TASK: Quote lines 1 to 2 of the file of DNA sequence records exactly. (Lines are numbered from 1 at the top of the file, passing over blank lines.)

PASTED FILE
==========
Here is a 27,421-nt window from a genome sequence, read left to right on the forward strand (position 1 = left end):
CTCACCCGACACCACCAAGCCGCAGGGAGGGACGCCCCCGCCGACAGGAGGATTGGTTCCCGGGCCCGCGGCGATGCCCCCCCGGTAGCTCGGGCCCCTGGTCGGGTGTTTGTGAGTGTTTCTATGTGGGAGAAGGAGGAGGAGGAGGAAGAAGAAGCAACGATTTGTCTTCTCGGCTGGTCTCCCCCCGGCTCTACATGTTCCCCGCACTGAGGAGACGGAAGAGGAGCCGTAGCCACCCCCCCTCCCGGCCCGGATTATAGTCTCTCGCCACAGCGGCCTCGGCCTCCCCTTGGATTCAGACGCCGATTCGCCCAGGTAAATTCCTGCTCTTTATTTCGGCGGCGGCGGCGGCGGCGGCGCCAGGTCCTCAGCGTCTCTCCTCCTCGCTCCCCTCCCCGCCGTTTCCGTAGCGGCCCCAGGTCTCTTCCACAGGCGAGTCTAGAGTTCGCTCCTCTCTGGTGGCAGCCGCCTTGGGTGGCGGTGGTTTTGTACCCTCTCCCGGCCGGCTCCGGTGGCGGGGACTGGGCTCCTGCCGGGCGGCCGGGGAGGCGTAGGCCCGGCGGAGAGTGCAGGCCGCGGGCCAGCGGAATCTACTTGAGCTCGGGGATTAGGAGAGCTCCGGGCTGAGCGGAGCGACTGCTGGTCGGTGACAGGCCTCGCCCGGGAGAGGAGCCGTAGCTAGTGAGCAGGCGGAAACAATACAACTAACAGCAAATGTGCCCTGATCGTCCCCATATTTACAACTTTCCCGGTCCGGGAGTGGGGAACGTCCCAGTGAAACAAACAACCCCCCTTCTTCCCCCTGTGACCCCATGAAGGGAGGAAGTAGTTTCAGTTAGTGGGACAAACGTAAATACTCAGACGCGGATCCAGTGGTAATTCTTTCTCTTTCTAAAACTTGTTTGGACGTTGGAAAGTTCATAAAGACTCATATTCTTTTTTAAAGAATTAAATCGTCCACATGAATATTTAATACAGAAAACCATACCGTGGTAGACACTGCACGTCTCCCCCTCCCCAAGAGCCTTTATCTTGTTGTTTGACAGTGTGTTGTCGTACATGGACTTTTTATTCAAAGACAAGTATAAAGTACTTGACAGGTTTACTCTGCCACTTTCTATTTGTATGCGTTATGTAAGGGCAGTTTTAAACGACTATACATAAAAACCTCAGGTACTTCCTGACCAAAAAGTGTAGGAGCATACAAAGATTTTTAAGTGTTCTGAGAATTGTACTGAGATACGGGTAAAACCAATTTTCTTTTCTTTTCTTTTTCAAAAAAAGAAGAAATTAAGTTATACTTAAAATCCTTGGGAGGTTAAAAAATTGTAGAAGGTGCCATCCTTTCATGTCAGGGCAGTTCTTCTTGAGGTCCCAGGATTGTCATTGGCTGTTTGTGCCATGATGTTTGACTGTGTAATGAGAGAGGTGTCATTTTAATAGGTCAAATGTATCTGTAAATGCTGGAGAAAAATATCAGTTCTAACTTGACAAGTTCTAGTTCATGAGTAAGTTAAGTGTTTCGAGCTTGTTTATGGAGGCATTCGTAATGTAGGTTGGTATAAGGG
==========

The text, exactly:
Here is a 27,421-nt window from a genome sequence, read left to right on the forward strand (position 1 = left end):
CTCACCCGACACCACCAAGCCGCAGGGAGGGACGCCCCCGCCGACAGGAGGATTGGTTCCCGGGCCCGCGGCGATGCCCCCCCGGTAGCTCGGGCCCCTGGTCGGGTGTTTGTGAGTGTTTCTATGTGGGAGAAGGAGGAGGAGGAGGAAGAAGAAGCAACGATTTGTCTTCTCGGCTGGTCTCCCCCCGGCTCTACATGTTCCCCGCACTGAGGAGACGGAAGAGGAGCCGTAGCCACCCCCCCTCCCGGCCCGGATTATAGTCTCTCGCCACAGCGGCCTCGGCCTCCCCTTGGATTCAGACGCCGATTCGCCCAGGTAAATTCCTGCTCTTTATTTCGGCGGCGGCGGCGGCGGCGGCGCCAGGTCCTCAGCGTCTCTCCTCCTCGCTCCCCTCCCCGCCGTTTCCGTAGCGGCCCCAGGTCTCTTCCACAGGCGAGTCTAGAGTTCGCTCCTCTCTGGTGGCAGCCGCCTTGGGTGGCGGTGGTTTTGTACCCTCTCCCGGCCGGCTCCGGTGGCGGGGACTGGGCTCCTGCCGGGCGGCCGGGGAGGCGTAGGCCCGGCGGAGAGTGCAGGCCGCGGGCCAGCGGAATCTACTTGAGCTCGGGGATTAGGAGAGCTCCGGGCTGAGCGGAGCGACTGCTGGTCGGTGACAGGCCTCGCCCGGGAGAGGAGCCGTAGCTAGTGAGCAGGCGGAAACAATACAACTAACAGCAAATGTGCCCTGATCGTCCCCATATTTACAACTTTCCCGGTCCGGGAGTGGGGAACGTCCCAGTGAAACAAACAACCCCCCTTCTTCCCCCTGTGACCCCATGAAGGGAGGAAGTAGTTTCAGTTAGTGGGACAAACGTAAATACTCAGACGCGGATCCAGTGGTAATTCTTTCTCTTTCTAAAACTTGTTTGGACGTTGGAAAGTTCATAAAGACTCATATTCTTTTTTAAAGAATTAAATCGTCCACATGAATATTTAATACAGAAAACCATACCGTGGTAGACACTGCACGTCTCCCCCTCCCCAAGAGCCTTTATCTTGTTGTTTGACAGTGTGTTGTCGTACATGGACTTTTTATTCAAAGACAAGTATAAAGTACTTGACAGGTTTACTCTGCCACTTTCTATTTGTATGCGTTATGTAAGGGCAGTTTTAAACGACTATACATAAAAACCTCAGGTACTTCCTGACCAAAAAGTGTAGGAGCATACAAAGATTTTTAAGTGTTCTGAGAATTGTACTGAGATACGGGTAAAACCAATTTTCTTTTCTTTTCTTTTTCAAAAAAAGAAGAAATTAAGTTATACTTAAAATCCTTGGGAGGTTAAAAAATTGTAGAAGGTGCCATCCTTTCATGTCAGGGCAGTTCTTCTTGAGGTCCCAGGATTGTCATTGGCTGTTTGTGCCATGATGTTTGACTGTGTAATGAGAGAGGTGTCATTTTAATAGGTCAAATGTATCTGTAAATGCTGGAGAAAAATATCAGTTCTAACTTGACAAGTTCTAGTTCATGAGTAAGTTAAGTGTTTCGAGCTTGTTTATGGAGGCATTCGTAATGTAGGTTGGTATAAGGG